The RA Dickey trade between the New York Mets and Toronto Blue Jays is essentially done, with just a completed physical from Dickey standing in the way of approval. The Blue Jays will acquire Dickey, catcher Josh Thole, and a minor prospect for top catching prospect Travis d'Arnaud, top pitching prospect Noah Syndergaard, catcher John Buck, and another minor prospect. Toronto has also agreed to a two-year, $25 million extension with Dickey, making the trade more than a one year rental. Some Mets fans are bemoaning dealing the reigning NL Cy Young winner instead of keeping him as a Met for the next couple of years with an extension, but the trade really puts New York in a good position for the future. As for the Blue Jays, they continue their offseason of rebuilding, and their championship window opens a little wider with the extension they signed Dickey to.
First, I'm going to focus on the Mets. By acquiring d'Arnaud, who will be 24 in February, the team gets their catcher of the future, and someone who could be ready for the majors in 2013 depending on the health of his knee (d'Arnaud tore his PCL in June, sidelining him for the rest of the season). d'Arnaud is an absolute masher of a hitter, turning into an elite prospet during the 2011 season, when he posted a .914 OPS with 21 homers in 114 games in the AA Eastern League. Last season in 67 games in the hitter-friendly PCL with Las Vegas, d'Arnaud hit 13 homers with a .975 OPS before his injury. Ironically, the Mets AAA affiliate is now Las Vegas, and d'Arnaud could start the year there in a familiar setting to strengthen his knee and build his confidence while the veteran Buck holds the fort down behind the plate in the majors.
The Mets needed a franchise catcher, and that's a fact that no one is arguing. For a franchise that has traditionally had very strong catching depth, with Gary Carter, Todd Hundley, and Mike Piazza providing stability behind the plate over the last 30 years. New York has used no less than 17 catchers since Piazza's departure prior to the 2006 season. The best was veteran Paul Lo Duca, who provided the team with 3.7 fWAR over 243 games. Next was Thole, at 2.8 fWAR in 308 games. The only Mets catcher who had a wRC+ above 100 was long-time backup Ramon Castro, with a 102 mark in 170 games. Only Castro, Lo Duca, and Raul Casanova (in 61 plate appearances) had a wOBA above .300 during the last seven years with the Mets. That's some pretty dire production, especially when you consider that Piazza never had a wRC+ below 100 or a wOBA under .330 in a full season until his final year of 2007 with the A's. d'Arnaud might not end up being Carter, Hundley, or Piazza, but he's sure as hell going to be an improvement over Thole and the players of his ilk that the Mets have started behind the plate over the last seven seasons.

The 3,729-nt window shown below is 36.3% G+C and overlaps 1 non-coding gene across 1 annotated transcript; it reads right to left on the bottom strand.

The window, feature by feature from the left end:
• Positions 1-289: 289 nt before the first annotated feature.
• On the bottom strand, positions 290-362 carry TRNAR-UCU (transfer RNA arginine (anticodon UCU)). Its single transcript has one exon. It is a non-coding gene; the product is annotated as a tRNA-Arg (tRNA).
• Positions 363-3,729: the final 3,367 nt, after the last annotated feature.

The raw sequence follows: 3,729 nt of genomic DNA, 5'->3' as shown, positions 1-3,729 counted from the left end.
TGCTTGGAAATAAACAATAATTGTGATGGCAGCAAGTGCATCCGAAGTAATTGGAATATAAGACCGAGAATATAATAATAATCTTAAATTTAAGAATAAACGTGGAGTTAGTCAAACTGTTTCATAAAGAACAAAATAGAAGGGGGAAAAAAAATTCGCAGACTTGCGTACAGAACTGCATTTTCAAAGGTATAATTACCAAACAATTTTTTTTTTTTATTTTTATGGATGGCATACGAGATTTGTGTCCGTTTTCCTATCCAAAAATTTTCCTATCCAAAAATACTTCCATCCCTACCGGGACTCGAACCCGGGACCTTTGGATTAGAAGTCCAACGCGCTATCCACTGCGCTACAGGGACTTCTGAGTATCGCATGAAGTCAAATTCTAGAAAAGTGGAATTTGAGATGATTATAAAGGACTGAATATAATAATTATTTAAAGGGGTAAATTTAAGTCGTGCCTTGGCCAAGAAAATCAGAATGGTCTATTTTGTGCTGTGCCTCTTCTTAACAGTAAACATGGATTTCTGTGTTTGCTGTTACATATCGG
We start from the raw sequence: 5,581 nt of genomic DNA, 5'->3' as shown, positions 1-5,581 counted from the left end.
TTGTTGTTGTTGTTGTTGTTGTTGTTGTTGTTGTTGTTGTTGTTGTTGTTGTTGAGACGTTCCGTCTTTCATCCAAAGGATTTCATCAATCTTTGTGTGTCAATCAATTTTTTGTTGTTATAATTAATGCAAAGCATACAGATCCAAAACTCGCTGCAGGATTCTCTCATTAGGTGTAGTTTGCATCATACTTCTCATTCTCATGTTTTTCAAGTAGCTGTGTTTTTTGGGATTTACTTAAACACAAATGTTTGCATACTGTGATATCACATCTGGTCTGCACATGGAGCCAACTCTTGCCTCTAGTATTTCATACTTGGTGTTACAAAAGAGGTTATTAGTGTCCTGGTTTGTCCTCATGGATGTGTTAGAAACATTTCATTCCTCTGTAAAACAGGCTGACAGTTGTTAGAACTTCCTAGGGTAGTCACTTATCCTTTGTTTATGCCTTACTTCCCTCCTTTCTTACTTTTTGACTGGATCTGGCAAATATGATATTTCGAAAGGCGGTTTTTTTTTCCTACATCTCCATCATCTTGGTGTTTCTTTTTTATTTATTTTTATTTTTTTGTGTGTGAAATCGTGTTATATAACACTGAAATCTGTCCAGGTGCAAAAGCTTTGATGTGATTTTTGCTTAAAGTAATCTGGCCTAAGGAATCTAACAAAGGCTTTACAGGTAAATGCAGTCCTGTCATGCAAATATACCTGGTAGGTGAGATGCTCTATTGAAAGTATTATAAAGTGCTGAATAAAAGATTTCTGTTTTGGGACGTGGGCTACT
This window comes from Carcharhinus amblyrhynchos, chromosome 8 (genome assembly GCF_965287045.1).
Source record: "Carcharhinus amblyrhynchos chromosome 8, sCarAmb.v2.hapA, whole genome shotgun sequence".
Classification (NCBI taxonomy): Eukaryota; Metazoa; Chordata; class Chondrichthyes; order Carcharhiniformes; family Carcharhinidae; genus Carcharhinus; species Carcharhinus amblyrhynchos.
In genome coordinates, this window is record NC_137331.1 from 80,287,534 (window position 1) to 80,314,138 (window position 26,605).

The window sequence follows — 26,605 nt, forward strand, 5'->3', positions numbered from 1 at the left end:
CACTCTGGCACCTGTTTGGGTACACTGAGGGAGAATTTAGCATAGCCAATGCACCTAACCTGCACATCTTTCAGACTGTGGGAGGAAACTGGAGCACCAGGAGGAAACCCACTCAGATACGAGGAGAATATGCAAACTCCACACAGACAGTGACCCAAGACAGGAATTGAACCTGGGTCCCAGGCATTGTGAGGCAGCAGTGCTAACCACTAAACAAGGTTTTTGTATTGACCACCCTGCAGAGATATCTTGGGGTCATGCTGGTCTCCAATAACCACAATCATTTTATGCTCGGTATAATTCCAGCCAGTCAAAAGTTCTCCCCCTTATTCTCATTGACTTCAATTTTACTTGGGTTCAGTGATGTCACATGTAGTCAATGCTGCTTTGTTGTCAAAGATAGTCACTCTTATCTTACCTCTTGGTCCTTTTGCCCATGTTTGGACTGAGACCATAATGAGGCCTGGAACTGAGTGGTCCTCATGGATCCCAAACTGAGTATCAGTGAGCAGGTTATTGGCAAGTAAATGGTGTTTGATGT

Also, getting Noah Syndergaard in this deal has to be considering a huge coup for Sandy Alderson's team. As a 19-year old in A-ball this season, Syndergaard struck out 122 while walking just 31 in 103 2/3 innings for Lansing in the Midwest League. He was part of a trio of stellar Toronto pitching prospects that has been reduced to just one after this trade and the trade earlier this offseason between the Blue Jays and Marlins that sent Justin Nicolino to Miami, leaving just Aaron Sanchez in the Toronto system. Acquiring d'Arnaud and Syndergaard in the same deal nets the Mets Toronto's #1 and #3 prospects, further bolstering a farm system that should rank among the best in baseball going into the 2013 season. With Syndergaard in the low minors, Zach Wheeler potentially making his major league debut sometime in 2013, and Matt Harvey opening eyes across the league in ten major league starts this summer, the Mets have done a hell of a job rebounding from former GM Omar Minaya's destruction of the organization with horrendous contracts and forfeited draft picks.
As for the Blue Jays, everyone knows how much this trade will help them for 2013. In Dickey, the team adds a workhorse who threw 233 2/3 innings last year. Toronto used 12 starting pitchers last season, with only Ricky Romero and the departed Henderson Alvarez coming within 100 innings of Dickey's total. While also adding another veteran workhorse in Mark Buehrle, the Blue Jays will conserve their bullpen a bit more than they did in 2012, when the pen threw 527 2/3 innings (sixth most in baseball). Adding pitchers the caliber of Dickey, Buehrle, and Josh Johnson obviously helps out a ton from a pure talent standpoint, but the boost in innings the trio will likely provide will help the Jays out a ton as well. That's an underreported benefit to the Jays' rotation makeover, and something that will help them out a lot.
Toronto's window is in the next three seasons, and Alex Anthopolous knows it. Dickey is now signed through 2015, as are Buerhle, Jose Bautista, Edwin Encarnacion, and Romero (with the latter three all having options for 2016). And while the Blue Jays will have a higher payroll over the next couple of seasons, it's not absurdly high like that of the Dodgers. Their team isn't loaded with ugly long-term deals like the Angels are. Anthopolous has opened a window for the Blue Jays to compete right here and right now, and they're going to try to burst through it while the Yankees are aging and the Red Sox are confused about their future. This isn't the Royals mortgaging their future for a run that could turn out to be ill-fated due to other substantial holes in the team. The Blue Jays are able to compete right now, and this trade could potentially make them the favorite in the AL East, an unfamiliar place for the team in the last 20 years.